Come study the art of writing in intensive, fun, hands-on workshops with dynamic faculty from the Creative Writing program, the Stanford Storytelling Project, and other arts programs at Stanford. Each week focuses on a specific craft element or process, with opportunity to experiment and practice. You’ll leave with an expanded understanding of what your writing can do. Designed for students but open to the whole Stanford community, the workshops are held most Mondays from 6:00-7:30pm when classes are in session at Stanford. See each quarter’s schedule for details.
FALL SCHEDULE, TO BEGIN OCT 4, 2021, WILL BE POSTED SEPT 28.
SESSIONS WILL BE HELD AGAIN IN PERSON AT THE HUME CENTER.
Monday, April 12
|Sometimes, stories come in flashes: we see one character, or one concept, or one line of dialogue. We might have the seed of an idea but get stuck wondering – now what? How can I turn this flicker of inspiration into a full-fledged story? Join us for a night of ideation and exploration as we practice taking that critical next step. Together, we’ll spend the first half of this workshop mining for story ideas and grow our bank of potential projects. Then, we’ll dive deeper and learn strategies to flesh out the world behind that seed of a thought. You’ll walk away with new tools for whenever you face the question: what comes next?||Megan Calfas is a playwright, journalist, and podcast producer. She’s also a mentor with the Stanford Storytelling Project – sign up to work with her here. Outside of Stanford, she teaches live, personal storytelling with StoryCraft and is in the process of co-creating an original musical. Previously, she’s reported on the environment for the Los Angeles Times, investigated maternal mortality in Zanzibar, and once convinced Stanford University President Marc Tessier-Lavigne to perform in a musical alongside personified, dancing peanuts.|
|The Micro Story
Monday, April 19
|The really short form—prose of 1-3 pages—has been around for more than a century, but has gained new popularity since the 1990s, when all kinds of new names were invented for it—flash fiction, micro fiction, short memoir, etc. The very short piece uses all of the art of longer prose forms, but it is also a form unto itself, with its own special constraints and opportunities. We will take a quick but deep dive into both process and craft, giving you an opportunity to practice the kinds of attention and writing that produce powerful short pieces. We will focus equally on fiction and non-fiction, with emphasis on how to use skills common to both, to create a vivid lightning strikes of truth and beauty (why not?).||Jonah Willihnganz is the Director of the Stanford Storytelling Project and Co-Director of the LifeWorks Progam for Integrative Learning in the School of Medicine. He has published fiction, essays, and literary criticism and has taught writing and literature at Stanford since 2002. This spring he is teaching, with Shannon Pufahl, Fight the Future, a course on speculative film and fiction, and he cannot wait for a lot of Octavia Butler’s work to finally be coming to the screen over the next year.|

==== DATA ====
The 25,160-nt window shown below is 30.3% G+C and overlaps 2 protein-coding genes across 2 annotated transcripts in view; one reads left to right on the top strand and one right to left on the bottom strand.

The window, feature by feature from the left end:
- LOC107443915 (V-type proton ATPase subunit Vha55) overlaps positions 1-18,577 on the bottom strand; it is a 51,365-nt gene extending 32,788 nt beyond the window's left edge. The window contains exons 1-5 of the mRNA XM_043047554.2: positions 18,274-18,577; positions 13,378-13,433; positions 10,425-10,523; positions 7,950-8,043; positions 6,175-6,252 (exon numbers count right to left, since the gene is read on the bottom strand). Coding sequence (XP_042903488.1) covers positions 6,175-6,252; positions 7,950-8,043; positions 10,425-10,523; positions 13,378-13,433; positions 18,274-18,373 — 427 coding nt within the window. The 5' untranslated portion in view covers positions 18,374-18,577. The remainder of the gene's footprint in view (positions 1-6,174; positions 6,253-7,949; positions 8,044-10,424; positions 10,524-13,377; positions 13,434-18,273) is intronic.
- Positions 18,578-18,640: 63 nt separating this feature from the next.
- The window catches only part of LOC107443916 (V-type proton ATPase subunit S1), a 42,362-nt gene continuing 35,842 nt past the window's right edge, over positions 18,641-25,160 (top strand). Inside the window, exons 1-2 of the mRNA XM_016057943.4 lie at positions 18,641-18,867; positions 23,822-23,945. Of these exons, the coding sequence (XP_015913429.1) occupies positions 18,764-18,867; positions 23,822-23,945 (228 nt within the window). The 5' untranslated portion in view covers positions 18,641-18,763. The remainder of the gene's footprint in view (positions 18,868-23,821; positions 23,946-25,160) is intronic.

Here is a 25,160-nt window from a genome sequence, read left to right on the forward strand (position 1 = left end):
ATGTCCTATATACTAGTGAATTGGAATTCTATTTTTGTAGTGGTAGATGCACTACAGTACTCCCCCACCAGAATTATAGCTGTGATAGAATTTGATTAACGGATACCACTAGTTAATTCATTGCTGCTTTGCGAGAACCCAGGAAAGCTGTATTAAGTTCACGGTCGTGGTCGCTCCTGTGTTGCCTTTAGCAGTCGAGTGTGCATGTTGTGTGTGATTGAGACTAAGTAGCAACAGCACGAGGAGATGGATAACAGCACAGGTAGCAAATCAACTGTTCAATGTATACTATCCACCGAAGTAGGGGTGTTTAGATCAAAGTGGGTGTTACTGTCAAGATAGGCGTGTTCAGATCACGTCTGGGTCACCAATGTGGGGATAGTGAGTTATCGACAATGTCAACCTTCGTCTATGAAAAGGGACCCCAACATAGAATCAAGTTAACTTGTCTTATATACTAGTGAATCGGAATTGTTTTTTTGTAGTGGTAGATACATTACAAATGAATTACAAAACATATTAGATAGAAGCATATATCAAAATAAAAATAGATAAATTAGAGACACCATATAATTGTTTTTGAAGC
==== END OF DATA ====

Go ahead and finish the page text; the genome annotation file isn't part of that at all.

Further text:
|My FLI-Called Life: FLI Creative Writing
Monday, April 26
|“Greatness is all the more admirable if it’s achieved against the odds,” writes R.S. Pine-Coffin, reflecting on St. Augustine’s autobiography, Confessions. We won’t have enough time to write our own full-blown FLI autobiographies in this workshop, but we will have the time to discuss our cultural and socioeconomic backgrounds in order to create “moment maps” of prose that illustrate key points in our lives. We’ll write and share where we’ve been, how far we’ve come, and where we’re headed so that we can carry these maps with us into any future creative project — whether it’s fiction, nonfiction, poetry, screenplays, etc. We’ll never feel lost again.||Jenn Alandy Trahan was a first-generation college student herself at the University of California, Irvine, in the early-mid aughts and then went on to earn her MA in English and MFA in Fiction at McNeese State University in Lake Charles, Louisiana. A former Wallace Stegner Fellow, she’s currently a Jones Lecturer teaching English 9CE: Creative Expression all year (her favorite undergraduate course to teach). Also, in a recent virtual event hosted by the McCoy Family Center for Ethics in Society, Alec MacGillis discussed his new book Fulfillment; Jenn took messy notes in her journal as MacGillis talked about the “toxicity of hyper-prosperity” in certain areas of the country (ahem, this one), something that we can also discuss in this FLI workshop.|